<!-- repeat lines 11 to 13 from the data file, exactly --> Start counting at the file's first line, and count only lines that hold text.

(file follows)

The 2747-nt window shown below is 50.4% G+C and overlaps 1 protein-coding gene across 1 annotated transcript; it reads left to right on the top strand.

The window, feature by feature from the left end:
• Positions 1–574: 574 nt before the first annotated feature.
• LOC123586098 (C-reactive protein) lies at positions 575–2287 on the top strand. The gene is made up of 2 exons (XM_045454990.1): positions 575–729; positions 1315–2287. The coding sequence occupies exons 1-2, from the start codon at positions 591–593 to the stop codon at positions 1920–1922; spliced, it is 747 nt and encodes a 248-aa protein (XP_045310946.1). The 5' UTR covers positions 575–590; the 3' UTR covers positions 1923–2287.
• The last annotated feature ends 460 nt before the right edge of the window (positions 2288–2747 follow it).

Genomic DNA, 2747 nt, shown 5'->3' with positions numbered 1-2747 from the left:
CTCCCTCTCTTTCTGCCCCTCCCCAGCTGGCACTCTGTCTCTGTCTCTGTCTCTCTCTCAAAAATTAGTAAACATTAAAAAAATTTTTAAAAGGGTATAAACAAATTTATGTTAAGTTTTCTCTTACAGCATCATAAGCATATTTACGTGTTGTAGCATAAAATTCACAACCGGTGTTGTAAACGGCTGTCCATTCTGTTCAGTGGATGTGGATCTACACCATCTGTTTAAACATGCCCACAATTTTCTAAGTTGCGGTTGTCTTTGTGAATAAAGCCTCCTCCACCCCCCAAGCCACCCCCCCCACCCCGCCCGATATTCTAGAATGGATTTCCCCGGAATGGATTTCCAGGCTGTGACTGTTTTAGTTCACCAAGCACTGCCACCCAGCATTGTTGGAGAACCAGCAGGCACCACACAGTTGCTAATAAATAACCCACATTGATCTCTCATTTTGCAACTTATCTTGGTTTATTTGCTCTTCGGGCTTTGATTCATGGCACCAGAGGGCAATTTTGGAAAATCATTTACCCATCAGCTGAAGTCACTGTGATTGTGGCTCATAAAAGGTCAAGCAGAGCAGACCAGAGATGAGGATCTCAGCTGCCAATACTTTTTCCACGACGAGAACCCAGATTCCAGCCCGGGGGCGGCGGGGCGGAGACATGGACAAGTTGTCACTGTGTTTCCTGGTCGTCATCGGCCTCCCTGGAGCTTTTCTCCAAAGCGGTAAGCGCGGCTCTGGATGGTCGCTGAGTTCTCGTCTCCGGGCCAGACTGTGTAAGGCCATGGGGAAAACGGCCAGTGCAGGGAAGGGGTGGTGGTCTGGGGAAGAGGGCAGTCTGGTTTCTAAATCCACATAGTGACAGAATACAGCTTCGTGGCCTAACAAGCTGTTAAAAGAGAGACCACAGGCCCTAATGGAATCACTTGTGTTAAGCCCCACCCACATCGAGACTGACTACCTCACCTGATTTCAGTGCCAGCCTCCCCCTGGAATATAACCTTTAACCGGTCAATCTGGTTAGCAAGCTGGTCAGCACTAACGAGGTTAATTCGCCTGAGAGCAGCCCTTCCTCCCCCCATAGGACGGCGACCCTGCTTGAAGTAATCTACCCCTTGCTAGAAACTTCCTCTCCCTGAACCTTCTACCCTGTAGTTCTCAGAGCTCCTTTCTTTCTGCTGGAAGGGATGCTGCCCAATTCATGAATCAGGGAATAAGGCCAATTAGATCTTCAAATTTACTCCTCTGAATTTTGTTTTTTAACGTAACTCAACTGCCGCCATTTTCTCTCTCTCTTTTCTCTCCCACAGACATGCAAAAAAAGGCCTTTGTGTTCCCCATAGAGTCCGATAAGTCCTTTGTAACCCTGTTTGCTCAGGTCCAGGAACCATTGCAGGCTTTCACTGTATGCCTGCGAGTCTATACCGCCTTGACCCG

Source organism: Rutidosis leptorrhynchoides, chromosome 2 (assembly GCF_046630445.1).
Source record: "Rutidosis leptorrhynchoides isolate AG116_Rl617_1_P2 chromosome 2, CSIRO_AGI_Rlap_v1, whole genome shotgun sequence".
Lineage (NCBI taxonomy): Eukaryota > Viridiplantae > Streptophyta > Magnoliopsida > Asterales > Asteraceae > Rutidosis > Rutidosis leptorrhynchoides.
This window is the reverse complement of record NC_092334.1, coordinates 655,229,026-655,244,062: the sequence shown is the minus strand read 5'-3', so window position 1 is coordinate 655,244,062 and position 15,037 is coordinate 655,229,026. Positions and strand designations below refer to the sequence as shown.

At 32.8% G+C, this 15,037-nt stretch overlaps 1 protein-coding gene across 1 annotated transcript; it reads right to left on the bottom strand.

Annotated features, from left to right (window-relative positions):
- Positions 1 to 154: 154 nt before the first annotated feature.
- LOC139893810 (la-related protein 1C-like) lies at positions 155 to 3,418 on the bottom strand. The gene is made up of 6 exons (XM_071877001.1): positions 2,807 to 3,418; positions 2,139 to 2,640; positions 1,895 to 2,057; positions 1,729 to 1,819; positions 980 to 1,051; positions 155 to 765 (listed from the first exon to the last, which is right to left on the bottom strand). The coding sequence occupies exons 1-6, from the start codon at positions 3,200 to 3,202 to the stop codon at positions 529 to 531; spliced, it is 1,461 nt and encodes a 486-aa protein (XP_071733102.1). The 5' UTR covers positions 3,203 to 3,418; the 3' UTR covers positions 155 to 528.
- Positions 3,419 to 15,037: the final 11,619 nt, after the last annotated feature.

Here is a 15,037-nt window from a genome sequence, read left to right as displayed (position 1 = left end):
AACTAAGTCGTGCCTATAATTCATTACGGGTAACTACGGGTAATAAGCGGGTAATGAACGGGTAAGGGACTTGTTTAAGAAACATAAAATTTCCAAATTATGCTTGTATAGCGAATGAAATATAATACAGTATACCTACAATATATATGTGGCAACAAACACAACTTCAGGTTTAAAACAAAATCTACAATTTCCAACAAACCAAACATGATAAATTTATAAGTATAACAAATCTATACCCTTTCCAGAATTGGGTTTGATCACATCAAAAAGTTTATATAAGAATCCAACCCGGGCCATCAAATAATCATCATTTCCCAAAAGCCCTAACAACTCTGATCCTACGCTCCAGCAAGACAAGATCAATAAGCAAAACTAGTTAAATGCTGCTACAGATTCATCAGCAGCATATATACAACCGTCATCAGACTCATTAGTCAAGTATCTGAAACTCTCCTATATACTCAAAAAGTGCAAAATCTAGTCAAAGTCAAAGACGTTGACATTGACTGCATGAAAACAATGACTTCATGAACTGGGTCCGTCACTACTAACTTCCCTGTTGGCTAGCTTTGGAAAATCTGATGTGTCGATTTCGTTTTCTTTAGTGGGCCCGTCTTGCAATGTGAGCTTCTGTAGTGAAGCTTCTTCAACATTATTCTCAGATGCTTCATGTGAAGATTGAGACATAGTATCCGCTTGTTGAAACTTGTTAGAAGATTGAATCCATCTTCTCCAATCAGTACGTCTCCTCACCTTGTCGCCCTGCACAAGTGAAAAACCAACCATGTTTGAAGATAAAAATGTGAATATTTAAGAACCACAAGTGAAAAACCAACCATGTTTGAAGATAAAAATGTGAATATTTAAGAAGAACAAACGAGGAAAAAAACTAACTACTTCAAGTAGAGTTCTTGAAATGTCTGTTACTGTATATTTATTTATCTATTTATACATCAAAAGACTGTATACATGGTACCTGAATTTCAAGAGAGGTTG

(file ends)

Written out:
This window is the reverse complement of record NC_092334.1, coordinates 655,229,026-655,244,062: the sequence shown is the minus strand read 5'-3', so window position 1 is coordinate 655,244,062 and position 15,037 is coordinate 655,229,026. Positions and strand designations below refer to the sequence as shown.

At 32.8% G+C, this 15,037-nt stretch overlaps 1 protein-coding gene across 1 annotated transcript; it reads right to left on the bottom strand.

Annotated features, from left to right (window-relative positions):